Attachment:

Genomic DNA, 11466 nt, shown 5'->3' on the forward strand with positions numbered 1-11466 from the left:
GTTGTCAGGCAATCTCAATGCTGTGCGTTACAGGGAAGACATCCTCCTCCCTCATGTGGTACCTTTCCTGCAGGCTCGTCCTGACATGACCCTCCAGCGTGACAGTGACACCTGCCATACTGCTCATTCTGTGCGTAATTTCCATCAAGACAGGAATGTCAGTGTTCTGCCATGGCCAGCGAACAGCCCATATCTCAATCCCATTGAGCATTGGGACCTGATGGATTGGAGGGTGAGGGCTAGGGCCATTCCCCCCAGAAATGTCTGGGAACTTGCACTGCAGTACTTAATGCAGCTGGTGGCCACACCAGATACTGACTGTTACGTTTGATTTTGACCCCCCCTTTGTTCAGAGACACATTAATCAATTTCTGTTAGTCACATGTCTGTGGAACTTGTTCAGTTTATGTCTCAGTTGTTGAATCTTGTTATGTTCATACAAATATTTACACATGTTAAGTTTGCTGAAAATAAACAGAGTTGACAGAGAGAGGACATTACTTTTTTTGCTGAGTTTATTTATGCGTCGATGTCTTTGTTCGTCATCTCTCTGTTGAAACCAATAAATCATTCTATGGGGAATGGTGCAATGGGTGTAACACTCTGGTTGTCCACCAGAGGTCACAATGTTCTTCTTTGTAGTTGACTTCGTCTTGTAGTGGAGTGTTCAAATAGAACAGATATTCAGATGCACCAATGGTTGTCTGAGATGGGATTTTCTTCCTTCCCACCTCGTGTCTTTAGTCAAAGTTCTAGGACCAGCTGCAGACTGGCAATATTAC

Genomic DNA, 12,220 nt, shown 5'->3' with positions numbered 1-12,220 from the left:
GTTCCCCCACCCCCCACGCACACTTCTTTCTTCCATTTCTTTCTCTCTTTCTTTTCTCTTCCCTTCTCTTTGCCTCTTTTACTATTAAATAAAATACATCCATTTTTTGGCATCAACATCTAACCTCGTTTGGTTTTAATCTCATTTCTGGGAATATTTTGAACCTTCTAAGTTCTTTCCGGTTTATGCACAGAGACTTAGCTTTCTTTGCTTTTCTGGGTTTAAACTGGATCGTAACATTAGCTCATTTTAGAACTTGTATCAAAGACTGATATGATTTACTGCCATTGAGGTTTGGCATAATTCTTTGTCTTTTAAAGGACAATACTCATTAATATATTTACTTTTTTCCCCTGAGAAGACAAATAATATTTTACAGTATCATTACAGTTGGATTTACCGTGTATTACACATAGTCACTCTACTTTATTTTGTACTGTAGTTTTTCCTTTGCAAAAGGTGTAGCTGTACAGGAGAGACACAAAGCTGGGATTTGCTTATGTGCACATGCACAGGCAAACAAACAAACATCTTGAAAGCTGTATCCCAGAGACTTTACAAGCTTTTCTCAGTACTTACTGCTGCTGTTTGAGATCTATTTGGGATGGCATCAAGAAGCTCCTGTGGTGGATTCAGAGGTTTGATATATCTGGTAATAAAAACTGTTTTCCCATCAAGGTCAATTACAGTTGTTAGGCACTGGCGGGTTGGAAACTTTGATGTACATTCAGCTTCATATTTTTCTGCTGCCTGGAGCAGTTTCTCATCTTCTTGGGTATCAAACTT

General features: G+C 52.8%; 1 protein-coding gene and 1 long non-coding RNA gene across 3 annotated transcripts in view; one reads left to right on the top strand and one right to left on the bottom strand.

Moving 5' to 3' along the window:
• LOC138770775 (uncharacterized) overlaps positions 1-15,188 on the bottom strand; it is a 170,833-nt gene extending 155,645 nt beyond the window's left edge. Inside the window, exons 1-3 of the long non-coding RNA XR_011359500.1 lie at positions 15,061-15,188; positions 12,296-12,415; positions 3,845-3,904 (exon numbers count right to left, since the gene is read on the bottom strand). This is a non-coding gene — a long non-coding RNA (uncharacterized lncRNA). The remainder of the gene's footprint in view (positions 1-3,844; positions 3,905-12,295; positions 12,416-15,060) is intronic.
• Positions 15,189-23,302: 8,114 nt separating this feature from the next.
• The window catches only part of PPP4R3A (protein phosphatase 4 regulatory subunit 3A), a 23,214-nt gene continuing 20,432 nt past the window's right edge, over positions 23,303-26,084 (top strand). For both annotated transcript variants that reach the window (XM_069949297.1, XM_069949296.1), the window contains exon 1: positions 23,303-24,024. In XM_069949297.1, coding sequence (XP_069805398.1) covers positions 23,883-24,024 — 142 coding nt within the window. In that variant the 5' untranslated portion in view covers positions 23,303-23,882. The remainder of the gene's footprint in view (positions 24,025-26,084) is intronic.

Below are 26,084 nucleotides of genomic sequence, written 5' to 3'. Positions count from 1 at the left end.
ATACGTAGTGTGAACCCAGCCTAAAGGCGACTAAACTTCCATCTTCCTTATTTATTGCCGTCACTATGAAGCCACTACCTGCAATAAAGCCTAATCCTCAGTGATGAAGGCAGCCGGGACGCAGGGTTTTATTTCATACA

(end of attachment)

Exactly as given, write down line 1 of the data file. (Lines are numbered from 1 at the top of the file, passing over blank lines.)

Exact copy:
Genomic DNA, 11466 nt, shown 5'->3' on the forward strand with positions numbered 1-11466 from the left: